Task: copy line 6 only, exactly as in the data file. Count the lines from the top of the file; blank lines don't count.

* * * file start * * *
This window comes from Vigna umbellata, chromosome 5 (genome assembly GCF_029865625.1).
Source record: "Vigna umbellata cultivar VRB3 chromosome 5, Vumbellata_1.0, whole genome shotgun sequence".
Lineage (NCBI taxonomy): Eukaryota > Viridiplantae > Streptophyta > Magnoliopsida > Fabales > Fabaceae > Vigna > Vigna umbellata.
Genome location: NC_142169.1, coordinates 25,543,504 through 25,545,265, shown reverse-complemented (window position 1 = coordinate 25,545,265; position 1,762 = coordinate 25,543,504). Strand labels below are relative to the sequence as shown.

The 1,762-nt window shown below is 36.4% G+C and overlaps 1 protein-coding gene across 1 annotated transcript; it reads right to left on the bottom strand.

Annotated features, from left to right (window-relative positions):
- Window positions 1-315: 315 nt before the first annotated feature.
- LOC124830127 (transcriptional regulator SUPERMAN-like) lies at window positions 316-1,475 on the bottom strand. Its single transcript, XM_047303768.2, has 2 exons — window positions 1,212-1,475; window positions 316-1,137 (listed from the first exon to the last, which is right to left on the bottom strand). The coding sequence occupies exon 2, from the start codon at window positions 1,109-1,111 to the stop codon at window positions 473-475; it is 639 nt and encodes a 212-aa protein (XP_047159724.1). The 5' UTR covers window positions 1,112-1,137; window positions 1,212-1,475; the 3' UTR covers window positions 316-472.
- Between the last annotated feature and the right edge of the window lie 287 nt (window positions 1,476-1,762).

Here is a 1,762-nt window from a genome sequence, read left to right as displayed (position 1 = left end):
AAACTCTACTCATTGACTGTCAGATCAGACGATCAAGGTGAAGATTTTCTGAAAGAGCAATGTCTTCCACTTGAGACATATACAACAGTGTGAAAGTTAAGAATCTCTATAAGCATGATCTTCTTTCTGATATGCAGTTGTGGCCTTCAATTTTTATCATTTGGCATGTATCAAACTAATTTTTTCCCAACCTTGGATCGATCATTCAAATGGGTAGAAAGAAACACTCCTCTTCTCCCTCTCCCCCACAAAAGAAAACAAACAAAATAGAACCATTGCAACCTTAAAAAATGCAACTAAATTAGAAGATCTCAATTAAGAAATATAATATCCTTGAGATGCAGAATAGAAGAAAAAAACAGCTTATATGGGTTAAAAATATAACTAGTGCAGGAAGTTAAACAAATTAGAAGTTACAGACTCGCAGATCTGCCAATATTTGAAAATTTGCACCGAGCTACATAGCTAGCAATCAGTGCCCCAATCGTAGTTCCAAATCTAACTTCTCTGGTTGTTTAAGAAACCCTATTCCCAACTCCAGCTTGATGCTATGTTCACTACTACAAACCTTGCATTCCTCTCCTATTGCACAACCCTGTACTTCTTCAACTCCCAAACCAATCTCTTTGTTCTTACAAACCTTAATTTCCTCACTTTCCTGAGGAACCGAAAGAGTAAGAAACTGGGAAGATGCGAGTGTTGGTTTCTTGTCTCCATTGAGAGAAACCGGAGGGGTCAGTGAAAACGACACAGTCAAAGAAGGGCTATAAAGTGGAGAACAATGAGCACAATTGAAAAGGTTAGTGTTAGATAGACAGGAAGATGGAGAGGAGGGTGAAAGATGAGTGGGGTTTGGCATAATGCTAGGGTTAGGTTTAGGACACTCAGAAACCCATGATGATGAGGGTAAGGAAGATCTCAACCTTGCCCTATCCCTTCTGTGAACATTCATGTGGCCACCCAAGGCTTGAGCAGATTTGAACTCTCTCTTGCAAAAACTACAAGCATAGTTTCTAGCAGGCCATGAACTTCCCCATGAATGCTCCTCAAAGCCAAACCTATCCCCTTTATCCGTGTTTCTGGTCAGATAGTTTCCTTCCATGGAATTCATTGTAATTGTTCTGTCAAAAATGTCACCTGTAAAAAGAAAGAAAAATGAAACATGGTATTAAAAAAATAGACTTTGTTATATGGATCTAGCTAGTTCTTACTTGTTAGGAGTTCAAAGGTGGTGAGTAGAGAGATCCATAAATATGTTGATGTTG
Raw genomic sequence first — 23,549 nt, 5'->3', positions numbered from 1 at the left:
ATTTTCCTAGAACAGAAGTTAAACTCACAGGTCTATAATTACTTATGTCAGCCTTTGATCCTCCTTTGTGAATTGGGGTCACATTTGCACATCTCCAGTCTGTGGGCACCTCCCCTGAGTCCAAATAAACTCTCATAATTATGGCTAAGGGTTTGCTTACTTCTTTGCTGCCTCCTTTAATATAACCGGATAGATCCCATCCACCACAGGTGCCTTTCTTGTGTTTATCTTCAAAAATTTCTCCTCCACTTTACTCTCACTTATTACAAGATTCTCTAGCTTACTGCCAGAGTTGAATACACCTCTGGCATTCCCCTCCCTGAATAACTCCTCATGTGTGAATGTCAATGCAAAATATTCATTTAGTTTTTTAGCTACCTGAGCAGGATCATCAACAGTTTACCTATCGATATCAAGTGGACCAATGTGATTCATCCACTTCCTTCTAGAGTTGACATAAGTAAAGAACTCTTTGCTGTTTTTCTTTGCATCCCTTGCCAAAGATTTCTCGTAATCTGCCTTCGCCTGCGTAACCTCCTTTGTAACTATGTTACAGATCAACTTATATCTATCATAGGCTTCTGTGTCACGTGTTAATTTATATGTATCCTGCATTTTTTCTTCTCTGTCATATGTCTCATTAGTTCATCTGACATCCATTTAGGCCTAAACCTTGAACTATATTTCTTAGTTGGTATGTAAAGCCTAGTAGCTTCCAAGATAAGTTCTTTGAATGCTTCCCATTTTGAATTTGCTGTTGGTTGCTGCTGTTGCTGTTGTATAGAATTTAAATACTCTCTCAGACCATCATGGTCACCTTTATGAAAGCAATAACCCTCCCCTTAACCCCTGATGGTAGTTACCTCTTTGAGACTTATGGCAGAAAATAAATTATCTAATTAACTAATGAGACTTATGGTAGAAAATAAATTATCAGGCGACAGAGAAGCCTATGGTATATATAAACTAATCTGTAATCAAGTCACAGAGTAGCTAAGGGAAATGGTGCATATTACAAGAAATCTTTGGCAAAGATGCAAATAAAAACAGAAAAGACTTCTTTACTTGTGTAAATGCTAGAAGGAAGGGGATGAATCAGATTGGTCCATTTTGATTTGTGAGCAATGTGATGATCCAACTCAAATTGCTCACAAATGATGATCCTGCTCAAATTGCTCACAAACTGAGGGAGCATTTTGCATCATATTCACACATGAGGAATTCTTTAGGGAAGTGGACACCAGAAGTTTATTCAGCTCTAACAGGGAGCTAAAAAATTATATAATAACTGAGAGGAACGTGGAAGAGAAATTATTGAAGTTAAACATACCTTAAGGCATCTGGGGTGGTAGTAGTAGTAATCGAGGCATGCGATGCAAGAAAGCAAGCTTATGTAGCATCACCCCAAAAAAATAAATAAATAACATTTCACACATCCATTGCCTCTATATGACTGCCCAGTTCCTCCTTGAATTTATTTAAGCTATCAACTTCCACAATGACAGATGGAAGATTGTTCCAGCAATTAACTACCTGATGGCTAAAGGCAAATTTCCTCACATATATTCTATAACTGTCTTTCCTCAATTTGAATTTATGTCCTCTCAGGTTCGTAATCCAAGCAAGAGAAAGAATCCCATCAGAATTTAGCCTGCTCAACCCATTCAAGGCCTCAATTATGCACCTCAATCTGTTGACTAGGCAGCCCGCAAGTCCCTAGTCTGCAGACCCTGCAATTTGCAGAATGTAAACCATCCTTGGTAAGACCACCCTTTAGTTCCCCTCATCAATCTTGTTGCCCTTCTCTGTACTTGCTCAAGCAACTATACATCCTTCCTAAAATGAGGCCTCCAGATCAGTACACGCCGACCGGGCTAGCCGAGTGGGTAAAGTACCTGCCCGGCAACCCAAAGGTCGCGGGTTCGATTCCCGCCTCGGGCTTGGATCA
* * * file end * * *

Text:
Annotated features, from left to right (window-relative positions):